This is my strategy for success as a professional trader. As a professional there is nothing more important than acting like a professional. Here are my rules:
|goal #1||not to break trading plan under any circumstance. This is the golden rule of trading.|
|goal #2||learn to deal with losses that happen do to the law of averages. In other-words you can't win every trade.|
|goal #3||exercise extreme discipline.|
|goal #4||exercise extreme patience.|
|goal #5||participation! participate in the market either by real trading or demo. This yields experience.|
|goal #6||lock in profit, repeat formula, increase trade size as account gets larger.|
|goal #7||reward myself for doing my job|
Under no circumstance should a trader break the trading plan. If you as a trader can't master the trading plan; the other rules become useless. If the trading plan doesn't work it means that the trading plan needs work and there's no reason to have any other rules. For that reason "trading plan" is goal number #1.
When goal 1 is achieved the other goals became easier.
There are going to be times when no matter what---losses will occur.
Goal 2 is a reflection of goal 1 - stick to your plan as long as it works on average but accept the losses when it doesn't. There's no trading plan that will work 100% of the time so those are the times to stick to the trading plan which includes stop losses and learn to deal with the law of averages or market randomness if you will. Sometimes it's just wise to stay out of the market which leads to another rule of patience.
Since there is no holly grail you have to accept losses! or even random gains but when they occur take the stop loss or the target point without question.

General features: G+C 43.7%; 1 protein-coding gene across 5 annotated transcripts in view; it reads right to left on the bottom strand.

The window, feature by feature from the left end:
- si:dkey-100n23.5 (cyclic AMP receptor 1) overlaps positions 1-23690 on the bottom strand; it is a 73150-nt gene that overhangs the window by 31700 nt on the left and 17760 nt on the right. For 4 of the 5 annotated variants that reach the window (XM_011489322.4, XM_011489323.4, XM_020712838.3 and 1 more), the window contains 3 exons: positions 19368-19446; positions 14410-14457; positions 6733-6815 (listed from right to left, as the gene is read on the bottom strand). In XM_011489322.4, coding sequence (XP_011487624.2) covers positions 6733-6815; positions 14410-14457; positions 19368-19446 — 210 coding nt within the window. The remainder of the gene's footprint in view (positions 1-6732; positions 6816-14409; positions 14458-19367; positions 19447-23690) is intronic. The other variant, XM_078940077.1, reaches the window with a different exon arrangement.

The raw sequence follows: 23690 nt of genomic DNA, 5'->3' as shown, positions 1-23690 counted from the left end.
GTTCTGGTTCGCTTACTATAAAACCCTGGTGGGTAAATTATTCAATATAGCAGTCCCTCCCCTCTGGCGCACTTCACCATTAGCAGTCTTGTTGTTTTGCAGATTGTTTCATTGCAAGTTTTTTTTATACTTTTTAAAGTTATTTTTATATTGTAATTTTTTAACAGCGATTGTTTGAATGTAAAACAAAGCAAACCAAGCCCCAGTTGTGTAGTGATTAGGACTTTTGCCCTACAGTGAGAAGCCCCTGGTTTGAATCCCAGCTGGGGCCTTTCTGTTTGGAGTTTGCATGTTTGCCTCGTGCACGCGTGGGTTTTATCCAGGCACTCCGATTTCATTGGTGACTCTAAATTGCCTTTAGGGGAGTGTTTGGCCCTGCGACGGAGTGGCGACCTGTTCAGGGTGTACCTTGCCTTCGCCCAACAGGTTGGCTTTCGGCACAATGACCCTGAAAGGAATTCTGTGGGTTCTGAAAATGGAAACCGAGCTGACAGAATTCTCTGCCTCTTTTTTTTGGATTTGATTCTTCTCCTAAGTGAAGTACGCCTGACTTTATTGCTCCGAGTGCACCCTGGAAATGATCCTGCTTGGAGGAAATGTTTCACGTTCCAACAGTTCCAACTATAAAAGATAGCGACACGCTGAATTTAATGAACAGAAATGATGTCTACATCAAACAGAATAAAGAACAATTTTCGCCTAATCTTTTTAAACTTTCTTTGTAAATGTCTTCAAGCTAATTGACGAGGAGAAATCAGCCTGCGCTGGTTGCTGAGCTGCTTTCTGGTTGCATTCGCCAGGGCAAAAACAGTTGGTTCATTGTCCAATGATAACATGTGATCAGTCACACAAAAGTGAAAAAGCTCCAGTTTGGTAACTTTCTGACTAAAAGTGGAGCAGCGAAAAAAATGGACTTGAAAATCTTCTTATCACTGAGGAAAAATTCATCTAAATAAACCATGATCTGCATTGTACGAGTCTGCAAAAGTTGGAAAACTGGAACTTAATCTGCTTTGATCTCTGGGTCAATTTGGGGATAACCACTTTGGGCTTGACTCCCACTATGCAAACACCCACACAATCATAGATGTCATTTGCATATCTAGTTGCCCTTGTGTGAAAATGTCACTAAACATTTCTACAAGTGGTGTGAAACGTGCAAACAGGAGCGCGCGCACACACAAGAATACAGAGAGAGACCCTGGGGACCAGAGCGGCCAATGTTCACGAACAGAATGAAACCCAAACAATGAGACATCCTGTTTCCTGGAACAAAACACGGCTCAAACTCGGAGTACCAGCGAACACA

Also losses are like failures; Anyone who has ever tried to achieve something learns that failing is part of learning, as long as you learn from the failure and the failures are not too great. So learn to minimize a failure and learn why it did not work; essentially stop losses minimize failures.
Goal 3 is a reflection of 1 and 2. You must do what is required without question. If you write out a plan but don't stick to it, there's no point in having a plan. The main reason traders fail is because they don't have discipline required to look for good setups and get caught up in their emotions after placing bad trades.
Another way to put it is stick to your plan while being in control of your emotions at all times - that is discipline in trading. The law of averages might beat you here and there but if the plan is good enough it will equal out to profitability in the long run.
There are times when discipline is not enough so:
goal 4 is like goal 3 but you have to just wait it out sometimes. Discipline works when there are opportunities so a more refined quality is patience . In other-words wait until the opportunities are there such as when the indicators line up and avoid what I call "big emotion days" when there are major financial or political decisions being made that can cause major unpredictable volatility. With all that said don't confuse patience with going to the beach and wasting time when you should be participating and keeping skills sharp. **Patience in trading is the discipline not to pull the trigger and wait for a better opportunity; you still watch the market and take notes.